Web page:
THEN it turns out that there is no criteria that he meets to receive this Pupil Premium – ridiculous! How can a pupil achieving a Grade C in Chemistry A-level  (and I should imagine in the top 5% of his academic year cohort) be more entitled to funding than a child in the bottom 5% of his academic cohort. I wish I could take the funding from one child and give it to another. Basically if I want the school to be able to access this extra funding for my son then I should split with my husband and go on benefits?!

Disabled in nativity

He needs this support to help him access the curriculum – as part of Every Child Matters. During the school Christmas Production he was supported with his issues in regards to attention, not lying on the floor, getting up & down off the stage and many others. There were so many of the other parents who seemed to be so proud of my son (with the  help of his support worker) – and so it made me even sadder to read of a boy with Autism being excluded from the Christmas performance because they felt he would disrupt the others. This is why it is so important that the Government give these children the help they NEED and DESERVE.

Are Disability Benefits Fair?

Are benefits for the disabled fair, or should income be taken into consideration? Currently disability living allowance for children is non-means tested (I am sure it is the same for PIP but I have had no dealings with this) but the same amount is given (dependent on the “level” of care) no matter what the  otherwise financial situation. Surely the amount should be on need – a bit like the Pupil Premium I guess, if someone has a household income that is really high they do not need the extra financial support as much as someone (with exactly the same condition) on a very low wage. I appreciate that there would be too much red tape to implement something like this to make it fair, but this does not mean that it is fair does it.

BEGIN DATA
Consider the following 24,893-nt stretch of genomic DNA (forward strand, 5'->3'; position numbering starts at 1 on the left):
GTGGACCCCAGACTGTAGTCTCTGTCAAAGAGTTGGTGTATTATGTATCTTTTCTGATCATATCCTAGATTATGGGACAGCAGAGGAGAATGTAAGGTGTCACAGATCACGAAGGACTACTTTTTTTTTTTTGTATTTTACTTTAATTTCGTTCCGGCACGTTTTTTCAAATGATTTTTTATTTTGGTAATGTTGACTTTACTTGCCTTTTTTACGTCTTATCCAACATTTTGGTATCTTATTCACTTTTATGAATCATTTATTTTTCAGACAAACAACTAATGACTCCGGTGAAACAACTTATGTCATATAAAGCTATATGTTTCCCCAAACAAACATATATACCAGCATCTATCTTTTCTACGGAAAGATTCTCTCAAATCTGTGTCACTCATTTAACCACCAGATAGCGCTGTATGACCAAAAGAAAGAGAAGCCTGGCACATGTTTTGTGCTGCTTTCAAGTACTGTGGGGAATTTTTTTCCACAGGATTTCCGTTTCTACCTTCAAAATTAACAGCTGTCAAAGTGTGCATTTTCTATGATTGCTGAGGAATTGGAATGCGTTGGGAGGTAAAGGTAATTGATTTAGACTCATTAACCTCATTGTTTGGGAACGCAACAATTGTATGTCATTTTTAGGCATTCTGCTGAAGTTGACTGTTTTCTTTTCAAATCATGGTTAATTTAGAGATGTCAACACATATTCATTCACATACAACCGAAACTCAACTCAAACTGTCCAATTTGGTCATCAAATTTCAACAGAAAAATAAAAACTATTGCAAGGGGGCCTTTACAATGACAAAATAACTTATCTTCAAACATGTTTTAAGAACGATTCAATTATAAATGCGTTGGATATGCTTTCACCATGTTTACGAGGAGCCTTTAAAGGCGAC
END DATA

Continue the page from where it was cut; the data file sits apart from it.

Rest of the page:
Treating those with Disabilities Fairly

 I heard about how Robert Ethan Saylor was arrested for refusing to leave Westview Cinemas, Frederick, Maryland. After a viewing of Zero Dark Thirty which he wanted to watch it again but did not have a ticket. Three off-duty sheriff deputies from Frederick County, MD, Scott Jewell, Rich Rochford and James Harris, removed him from the theatre in such a way that the autopsy concluded that Ethan would not have died of asphyxia if the officers had not intervened. No-one was charged with Ethan’s death. Find out more and offer support at Justice for Ethan.

This upsets me to the core, not just as a human being but as a parent of a disabled child. They KNEW he had a disability and chose to ignore it. And over what? A cheap cinema ticket. The fact that my son has to grow up in a World where people are not willing to make allowances for his disability, to make life just a tiny bit more fair for him and his life. To accept that Ethan was not deliberately just trying to do wrong, that he simply did not understand, and just wanted to watch the film! I know life isn’t always fair, for anybody, but I do wish, hope, and even pray, that we are knowledgeable and compassionate enough to stop and think, make allowances if needs be, and try and make this a fairer World for all.

Disability Fairness to Others

Sometimes you need to make sure that things are fair for everyone. I have previously written about how it is difficult for Siblings of Special Needs Children it is hard. You (in my opinion) simply can not treat them the same, or if you did then it would not be fair. How is it fair to punish a child who does not know what they are doing is wrong, in the same way that a child who does understand? On the flip side though how is it fair on the child who does know it is wrong to see the child who doesn’t know ‘getting away’ with it?

disability fairness play matters